Spin­ning wheel a re­minder of lo­cal pi­o­neer’s his­tory

Serve Daily - - BUILDING COMMUNITY - By Ja­neene White­lock & Cyn­thia Pea­cock

This spin­ning wheel was owned and used by Mary Open­shaw Curtis. Mary spent the first few years of her mar­ried life spin­ning and weav­ing. She washed and combed the wool, carded it and spun it into yarn, then dyed it and wove it into cloth from which cloth­ing was made for the en­tire fam­ily.

Mary Open­shaw was the daugh­ter of Wil­liam Open­shaw and Ann Green­halgh Open­shaw. She was born March 25, 1839, at Bright­met, Lan­cashire, Eng­land.

On April 23, 1851, Wil­liam Open­shaw and his fam­ily were bap­tized, be­com­ing mem­bers of The Church of Je­sus Christ of Lat­ter-day Saints. They, like most LDS con­verts, were de­sirous of go­ing to Amer­ica where they could join other con­verts and go on to Utah.

When they joined the Saints in Amer­ica, they were as­signed to the Martin Hand­cart Com­pany. Although this com­pany en­dured many hard­ships, they kept up their cheer and courage.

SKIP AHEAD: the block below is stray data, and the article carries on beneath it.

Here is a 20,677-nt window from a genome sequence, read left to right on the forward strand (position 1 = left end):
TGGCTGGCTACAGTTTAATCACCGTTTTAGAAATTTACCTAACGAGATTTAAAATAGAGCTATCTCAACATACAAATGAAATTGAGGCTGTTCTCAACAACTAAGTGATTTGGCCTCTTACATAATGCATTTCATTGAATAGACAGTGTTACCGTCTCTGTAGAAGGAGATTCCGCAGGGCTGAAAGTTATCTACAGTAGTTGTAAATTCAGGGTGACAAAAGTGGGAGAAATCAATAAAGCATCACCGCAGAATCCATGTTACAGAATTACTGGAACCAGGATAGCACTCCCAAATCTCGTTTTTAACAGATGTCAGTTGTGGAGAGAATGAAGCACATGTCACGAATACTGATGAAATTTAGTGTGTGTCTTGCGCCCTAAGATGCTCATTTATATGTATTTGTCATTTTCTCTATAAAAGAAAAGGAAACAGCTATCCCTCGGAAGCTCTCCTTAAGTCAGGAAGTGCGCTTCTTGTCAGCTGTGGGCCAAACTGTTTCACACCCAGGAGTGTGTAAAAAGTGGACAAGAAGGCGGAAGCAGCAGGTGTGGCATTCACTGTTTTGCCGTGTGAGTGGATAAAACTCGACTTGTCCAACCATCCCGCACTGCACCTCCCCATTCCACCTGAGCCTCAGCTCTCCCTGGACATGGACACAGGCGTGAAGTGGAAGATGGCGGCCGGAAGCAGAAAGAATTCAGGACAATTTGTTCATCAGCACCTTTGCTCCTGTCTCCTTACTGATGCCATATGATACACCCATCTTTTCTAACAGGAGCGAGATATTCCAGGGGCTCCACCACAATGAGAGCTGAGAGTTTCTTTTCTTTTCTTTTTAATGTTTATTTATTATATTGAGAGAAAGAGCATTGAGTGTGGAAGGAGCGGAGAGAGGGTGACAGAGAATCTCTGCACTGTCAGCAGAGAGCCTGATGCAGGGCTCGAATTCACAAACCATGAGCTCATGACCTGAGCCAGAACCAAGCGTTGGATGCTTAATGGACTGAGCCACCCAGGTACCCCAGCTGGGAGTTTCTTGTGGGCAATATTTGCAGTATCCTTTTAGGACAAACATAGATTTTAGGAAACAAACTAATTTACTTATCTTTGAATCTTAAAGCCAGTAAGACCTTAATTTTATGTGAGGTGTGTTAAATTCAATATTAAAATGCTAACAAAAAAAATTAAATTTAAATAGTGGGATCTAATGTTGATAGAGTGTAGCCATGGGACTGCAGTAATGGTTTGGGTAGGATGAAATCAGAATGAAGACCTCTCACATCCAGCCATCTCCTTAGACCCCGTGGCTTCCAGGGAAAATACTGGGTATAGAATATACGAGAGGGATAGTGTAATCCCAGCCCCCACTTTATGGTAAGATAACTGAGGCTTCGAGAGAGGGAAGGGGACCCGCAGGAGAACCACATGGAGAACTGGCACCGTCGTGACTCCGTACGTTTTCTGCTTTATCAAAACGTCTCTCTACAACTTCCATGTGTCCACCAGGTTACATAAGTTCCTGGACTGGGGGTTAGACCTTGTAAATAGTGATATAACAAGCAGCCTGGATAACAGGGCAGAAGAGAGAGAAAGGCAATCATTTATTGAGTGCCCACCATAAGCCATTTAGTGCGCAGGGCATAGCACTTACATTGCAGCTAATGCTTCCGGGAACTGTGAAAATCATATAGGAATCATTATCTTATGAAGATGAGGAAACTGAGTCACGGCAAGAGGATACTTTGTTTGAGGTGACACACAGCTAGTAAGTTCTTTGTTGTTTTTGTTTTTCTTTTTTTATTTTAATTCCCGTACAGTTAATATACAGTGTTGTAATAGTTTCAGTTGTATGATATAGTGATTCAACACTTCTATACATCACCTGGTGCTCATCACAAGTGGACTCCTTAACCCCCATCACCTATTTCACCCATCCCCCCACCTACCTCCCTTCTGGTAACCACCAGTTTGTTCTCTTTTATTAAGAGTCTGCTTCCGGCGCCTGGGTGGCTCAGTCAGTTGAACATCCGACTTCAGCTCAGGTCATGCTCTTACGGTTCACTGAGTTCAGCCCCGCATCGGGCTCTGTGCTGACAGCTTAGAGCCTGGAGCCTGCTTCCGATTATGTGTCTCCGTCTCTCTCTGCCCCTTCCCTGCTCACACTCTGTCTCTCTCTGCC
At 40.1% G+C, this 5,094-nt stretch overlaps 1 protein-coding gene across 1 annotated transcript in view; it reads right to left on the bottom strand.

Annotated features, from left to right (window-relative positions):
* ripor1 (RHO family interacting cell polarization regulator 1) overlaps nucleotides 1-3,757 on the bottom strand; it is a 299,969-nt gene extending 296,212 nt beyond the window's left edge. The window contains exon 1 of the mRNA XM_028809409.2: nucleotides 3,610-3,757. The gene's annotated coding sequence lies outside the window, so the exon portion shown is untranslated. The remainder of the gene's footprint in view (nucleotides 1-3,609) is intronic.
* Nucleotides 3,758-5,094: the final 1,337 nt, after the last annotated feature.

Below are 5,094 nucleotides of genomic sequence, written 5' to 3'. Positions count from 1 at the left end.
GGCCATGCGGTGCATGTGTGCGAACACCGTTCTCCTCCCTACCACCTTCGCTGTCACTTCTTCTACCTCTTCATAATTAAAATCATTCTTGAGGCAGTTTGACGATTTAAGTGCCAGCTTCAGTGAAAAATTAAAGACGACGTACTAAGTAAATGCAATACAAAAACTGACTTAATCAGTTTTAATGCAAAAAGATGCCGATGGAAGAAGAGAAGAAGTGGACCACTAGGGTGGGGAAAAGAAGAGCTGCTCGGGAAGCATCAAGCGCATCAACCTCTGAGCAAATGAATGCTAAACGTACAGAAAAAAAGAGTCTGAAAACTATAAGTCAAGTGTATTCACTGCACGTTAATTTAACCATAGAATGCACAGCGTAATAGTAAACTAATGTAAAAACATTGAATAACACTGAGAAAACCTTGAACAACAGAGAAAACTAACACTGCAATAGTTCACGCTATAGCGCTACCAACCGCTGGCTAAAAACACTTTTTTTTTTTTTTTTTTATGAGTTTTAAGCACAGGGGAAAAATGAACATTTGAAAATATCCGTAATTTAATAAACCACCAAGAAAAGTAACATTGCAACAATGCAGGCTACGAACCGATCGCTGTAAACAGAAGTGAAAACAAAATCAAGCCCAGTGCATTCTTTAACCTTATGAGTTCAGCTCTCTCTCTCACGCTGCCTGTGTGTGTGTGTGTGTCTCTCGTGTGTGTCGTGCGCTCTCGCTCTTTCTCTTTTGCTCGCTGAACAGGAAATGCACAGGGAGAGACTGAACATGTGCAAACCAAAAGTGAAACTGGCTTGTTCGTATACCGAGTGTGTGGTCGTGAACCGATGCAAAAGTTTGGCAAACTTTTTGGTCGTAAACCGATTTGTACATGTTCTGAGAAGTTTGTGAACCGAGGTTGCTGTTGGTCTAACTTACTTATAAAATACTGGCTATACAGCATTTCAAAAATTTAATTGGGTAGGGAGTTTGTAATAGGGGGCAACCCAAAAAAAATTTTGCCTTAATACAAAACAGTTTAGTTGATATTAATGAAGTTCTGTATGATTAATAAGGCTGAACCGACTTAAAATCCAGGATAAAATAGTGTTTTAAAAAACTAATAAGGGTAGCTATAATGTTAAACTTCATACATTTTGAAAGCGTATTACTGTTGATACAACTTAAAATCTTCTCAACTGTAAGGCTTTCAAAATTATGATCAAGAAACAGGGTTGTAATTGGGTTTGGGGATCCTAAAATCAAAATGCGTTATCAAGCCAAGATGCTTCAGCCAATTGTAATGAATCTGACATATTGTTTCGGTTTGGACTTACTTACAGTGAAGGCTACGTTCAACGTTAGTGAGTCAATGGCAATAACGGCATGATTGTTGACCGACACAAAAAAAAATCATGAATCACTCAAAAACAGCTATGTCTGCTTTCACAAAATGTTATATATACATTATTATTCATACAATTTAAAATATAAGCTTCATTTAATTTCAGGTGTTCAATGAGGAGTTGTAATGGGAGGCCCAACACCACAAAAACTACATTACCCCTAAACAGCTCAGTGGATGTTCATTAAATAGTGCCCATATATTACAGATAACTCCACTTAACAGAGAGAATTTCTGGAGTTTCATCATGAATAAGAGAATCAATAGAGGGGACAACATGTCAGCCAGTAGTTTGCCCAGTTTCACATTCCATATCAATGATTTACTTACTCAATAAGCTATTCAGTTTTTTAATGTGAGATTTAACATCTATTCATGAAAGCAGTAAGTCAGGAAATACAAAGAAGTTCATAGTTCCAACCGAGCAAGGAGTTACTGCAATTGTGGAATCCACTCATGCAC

They en­tered the Salt Lake Val­ley the lat­ter part of 1856. As soon as they were able, the fam­ily went to San­taquin to set­tle.

A short time af­ter ar­riv­ing in San­taquin, Mary went to Payson where she se­cured em­ploy­ment in the home of Ge­orge Curtis, and later she be­came his sec­ond wife. She was 18 years old when she was mar­ried Nov. 22, 1857.

Most of her pi­o­neer life was spent in Payson. She was al­ways a faith­ful and de­voted wife, a lov­ing and pa­tient mother and a wor­thy cit­i­zen. She lived to the age of 80 and died April 2, 1919.

The DUP Mu­seum in Payson has a longer and more com­plete his­tory if you would like to read it. Call 801-465-9858 to sched­ule an ap­point­ment.

This spin­ning wheel was owned by Mary Open­shaw Curtis, an early set­tler of San­taquin and Payson.

Newspapers in English

Newspapers from USA

© PressReader. All rights reserved.